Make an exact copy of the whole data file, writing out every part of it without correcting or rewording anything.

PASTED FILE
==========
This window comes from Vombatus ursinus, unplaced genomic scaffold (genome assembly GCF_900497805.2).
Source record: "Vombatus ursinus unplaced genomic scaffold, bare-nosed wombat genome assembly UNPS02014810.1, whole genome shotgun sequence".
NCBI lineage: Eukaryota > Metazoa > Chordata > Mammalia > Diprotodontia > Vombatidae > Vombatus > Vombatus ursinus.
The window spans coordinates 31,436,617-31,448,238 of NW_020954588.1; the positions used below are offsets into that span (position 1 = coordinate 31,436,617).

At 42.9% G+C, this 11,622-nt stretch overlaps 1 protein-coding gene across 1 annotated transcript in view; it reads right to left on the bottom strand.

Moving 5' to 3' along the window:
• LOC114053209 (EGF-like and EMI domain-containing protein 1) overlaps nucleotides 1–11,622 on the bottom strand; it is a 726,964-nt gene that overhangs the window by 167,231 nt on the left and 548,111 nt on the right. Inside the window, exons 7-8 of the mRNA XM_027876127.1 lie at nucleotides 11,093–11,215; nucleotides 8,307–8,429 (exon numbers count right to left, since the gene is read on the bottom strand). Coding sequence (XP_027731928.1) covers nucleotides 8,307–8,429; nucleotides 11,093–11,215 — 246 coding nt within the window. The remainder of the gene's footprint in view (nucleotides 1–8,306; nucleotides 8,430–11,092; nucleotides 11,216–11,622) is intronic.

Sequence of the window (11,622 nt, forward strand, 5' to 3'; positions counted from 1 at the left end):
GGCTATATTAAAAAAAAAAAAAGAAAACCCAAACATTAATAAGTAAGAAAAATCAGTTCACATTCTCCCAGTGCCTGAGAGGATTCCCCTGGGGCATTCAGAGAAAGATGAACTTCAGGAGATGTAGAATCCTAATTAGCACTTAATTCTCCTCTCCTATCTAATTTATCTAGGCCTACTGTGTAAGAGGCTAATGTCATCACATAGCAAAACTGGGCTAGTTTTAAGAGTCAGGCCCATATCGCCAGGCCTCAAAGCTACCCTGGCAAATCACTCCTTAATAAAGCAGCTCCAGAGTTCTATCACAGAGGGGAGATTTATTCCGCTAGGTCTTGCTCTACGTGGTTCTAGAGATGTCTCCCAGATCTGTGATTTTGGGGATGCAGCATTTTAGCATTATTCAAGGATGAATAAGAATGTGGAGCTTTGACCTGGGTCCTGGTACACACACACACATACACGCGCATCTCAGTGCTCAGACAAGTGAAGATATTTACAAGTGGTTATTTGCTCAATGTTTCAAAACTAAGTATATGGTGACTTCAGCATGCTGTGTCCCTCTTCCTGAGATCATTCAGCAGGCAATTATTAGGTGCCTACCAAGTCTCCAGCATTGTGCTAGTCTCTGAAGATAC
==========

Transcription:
This window comes from Vombatus ursinus, unplaced genomic scaffold (genome assembly GCF_900497805.2).
Source record: "Vombatus ursinus unplaced genomic scaffold, bare-nosed wombat genome assembly UNPS02014810.1, whole genome shotgun sequence".
NCBI lineage: Eukaryota > Metazoa > Chordata > Mammalia > Diprotodontia > Vombatidae > Vombatus > Vombatus ursinus.
The window spans coordinates 31,436,617-31,448,238 of NW_020954588.1; the positions used below are offsets into that span (position 1 = coordinate 31,436,617).

At 42.9% G+C, this 11,622-nt stretch overlaps 1 protein-coding gene across 1 annotated transcript in view; it reads right to left on the bottom strand.

Moving 5' to 3' along the window:
• LOC114053209 (EGF-like and EMI domain-containing protein 1) overlaps nucleotides 1–11,622 on the bottom strand; it is a 726,964-nt gene that overhangs the window by 167,231 nt on the left and 548,111 nt on the right. Inside the window, exons 7-8 of the mRNA XM_027876127.1 lie at nucleotides 11,093–11,215; nucleotides 8,307–8,429 (exon numbers count right to left, since the gene is read on the bottom strand). Coding sequence (XP_027731928.1) covers nucleotides 8,307–8,429; nucleotides 11,093–11,215 — 246 coding nt within the window. The remainder of the gene's footprint in view (nucleotides 1–8,306; nucleotides 8,430–11,092; nucleotides 11,216–11,622) is intronic.

Sequence of the window (11,622 nt, forward strand, 5' to 3'; positions counted from 1 at the left end):
GGCTATATTAAAAAAAAAAAAAGAAAACCCAAACATTAATAAGTAAGAAAAATCAGTTCACATTCTCCCAGTGCCTGAGAGGATTCCCCTGGGGCATTCAGAGAAAGATGAACTTCAGGAGATGTAGAATCCTAATTAGCACTTAATTCTCCTCTCCTATCTAATTTATCTAGGCCTACTGTGTAAGAGGCTAATGTCATCACATAGCAAAACTGGGCTAGTTTTAAGAGTCAGGCCCATATCGCCAGGCCTCAAAGCTACCCTGGCAAATCACTCCTTAATAAAGCAGCTCCAGAGTTCTATCACAGAGGGGAGATTTATTCCGCTAGGTCTTGCTCTACGTGGTTCTAGAGATGTCTCCCAGATCTGTGATTTTGGGGATGCAGCATTTTAGCATTATTCAAGGATGAATAAGAATGTGGAGCTTTGACCTGGGTCCTGGTACACACACACACATACACGCGCATCTCAGTGCTCAGACAAGTGAAGATATTTACAAGTGGTTATTTGCTCAATGTTTCAAAACTAAGTATATGGTGACTTCAGCATGCTGTGTCCCTCTTCCTGAGATCATTCAGCAGGCAATTATTAGGTGCCTACCAAGTCTCCAGCATTGTGCTAGTCTCTGAAGATAC